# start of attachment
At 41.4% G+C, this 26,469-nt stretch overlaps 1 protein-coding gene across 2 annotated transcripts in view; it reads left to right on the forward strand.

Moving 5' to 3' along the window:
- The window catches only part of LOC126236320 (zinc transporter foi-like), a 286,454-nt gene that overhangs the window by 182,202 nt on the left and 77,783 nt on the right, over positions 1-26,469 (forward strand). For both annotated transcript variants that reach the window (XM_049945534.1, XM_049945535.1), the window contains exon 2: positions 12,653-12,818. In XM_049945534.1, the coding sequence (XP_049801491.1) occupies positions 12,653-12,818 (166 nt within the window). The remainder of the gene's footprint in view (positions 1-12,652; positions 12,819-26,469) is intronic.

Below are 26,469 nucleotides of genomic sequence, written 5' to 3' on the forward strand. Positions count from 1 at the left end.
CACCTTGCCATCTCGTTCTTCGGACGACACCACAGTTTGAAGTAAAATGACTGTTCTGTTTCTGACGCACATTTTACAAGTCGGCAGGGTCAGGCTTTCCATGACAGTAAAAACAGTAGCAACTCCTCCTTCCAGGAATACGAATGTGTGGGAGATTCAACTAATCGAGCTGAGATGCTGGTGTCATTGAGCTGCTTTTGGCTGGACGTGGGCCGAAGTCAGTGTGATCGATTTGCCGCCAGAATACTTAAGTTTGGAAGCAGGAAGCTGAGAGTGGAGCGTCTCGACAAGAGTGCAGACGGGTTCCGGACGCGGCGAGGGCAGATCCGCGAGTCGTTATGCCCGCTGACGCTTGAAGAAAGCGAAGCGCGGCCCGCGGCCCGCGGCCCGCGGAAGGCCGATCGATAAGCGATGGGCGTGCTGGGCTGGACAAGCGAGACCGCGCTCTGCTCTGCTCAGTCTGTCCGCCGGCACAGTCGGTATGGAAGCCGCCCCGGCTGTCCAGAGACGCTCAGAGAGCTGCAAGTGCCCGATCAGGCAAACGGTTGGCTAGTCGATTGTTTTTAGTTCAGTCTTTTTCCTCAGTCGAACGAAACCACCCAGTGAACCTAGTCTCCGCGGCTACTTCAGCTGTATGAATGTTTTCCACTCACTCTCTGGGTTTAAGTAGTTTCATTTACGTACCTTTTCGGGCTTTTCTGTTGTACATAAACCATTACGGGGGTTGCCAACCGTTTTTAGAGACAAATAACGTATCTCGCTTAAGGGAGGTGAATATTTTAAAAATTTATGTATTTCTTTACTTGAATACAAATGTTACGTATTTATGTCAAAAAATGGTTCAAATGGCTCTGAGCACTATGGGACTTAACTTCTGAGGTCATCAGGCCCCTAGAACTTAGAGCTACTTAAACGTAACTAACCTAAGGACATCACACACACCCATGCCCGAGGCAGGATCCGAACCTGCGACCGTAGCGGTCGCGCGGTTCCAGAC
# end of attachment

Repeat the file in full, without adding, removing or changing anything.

At 41.4% G+C, this 26,469-nt stretch overlaps 1 protein-coding gene across 2 annotated transcripts in view; it reads left to right on the forward strand.

Moving 5' to 3' along the window:
- The window catches only part of LOC126236320 (zinc transporter foi-like), a 286,454-nt gene that overhangs the window by 182,202 nt on the left and 77,783 nt on the right, over positions 1-26,469 (forward strand). For both annotated transcript variants that reach the window (XM_049945534.1, XM_049945535.1), the window contains exon 2: positions 12,653-12,818. In XM_049945534.1, the coding sequence (XP_049801491.1) occupies positions 12,653-12,818 (166 nt within the window). The remainder of the gene's footprint in view (positions 1-12,652; positions 12,819-26,469) is intronic.

Below are 26,469 nucleotides of genomic sequence, written 5' to 3' on the forward strand. Positions count from 1 at the left end.
CACCTTGCCATCTCGTTCTTCGGACGACACCACAGTTTGAAGTAAAATGACTGTTCTGTTTCTGACGCACATTTTACAAGTCGGCAGGGTCAGGCTTTCCATGACAGTAAAAACAGTAGCAACTCCTCCTTCCAGGAATACGAATGTGTGGGAGATTCAACTAATCGAGCTGAGATGCTGGTGTCATTGAGCTGCTTTTGGCTGGACGTGGGCCGAAGTCAGTGTGATCGATTTGCCGCCAGAATACTTAAGTTTGGAAGCAGGAAGCTGAGAGTGGAGCGTCTCGACAAGAGTGCAGACGGGTTCCGGACGCGGCGAGGGCAGATCCGCGAGTCGTTATGCCCGCTGACGCTTGAAGAAAGCGAAGCGCGGCCCGCGGCCCGCGGCCCGCGGAAGGCCGATCGATAAGCGATGGGCGTGCTGGGCTGGACAAGCGAGACCGCGCTCTGCTCTGCTCAGTCTGTCCGCCGGCACAGTCGGTATGGAAGCCGCCCCGGCTGTCCAGAGACGCTCAGAGAGCTGCAAGTGCCCGATCAGGCAAACGGTTGGCTAGTCGATTGTTTTTAGTTCAGTCTTTTTCCTCAGTCGAACGAAACCACCCAGTGAACCTAGTCTCCGCGGCTACTTCAGCTGTATGAATGTTTTCCACTCACTCTCTGGGTTTAAGTAGTTTCATTTACGTACCTTTTCGGGCTTTTCTGTTGTACATAAACCATTACGGGGGTTGCCAACCGTTTTTAGAGACAAATAACGTATCTCGCTTAAGGGAGGTGAATATTTTAAAAATTTATGTATTTCTTTACTTGAATACAAATGTTACGTATTTATGTCAAAAAATGGTTCAAATGGCTCTGAGCACTATGGGACTTAACTTCTGAGGTCATCAGGCCCCTAGAACTTAGAGCTACTTAAACGTAACTAACCTAAGGACATCACACACACCCATGCCCGAGGCAGGATCCGAACCTGCGACCGTAGCGGTCGCGCGGTTCCAGAC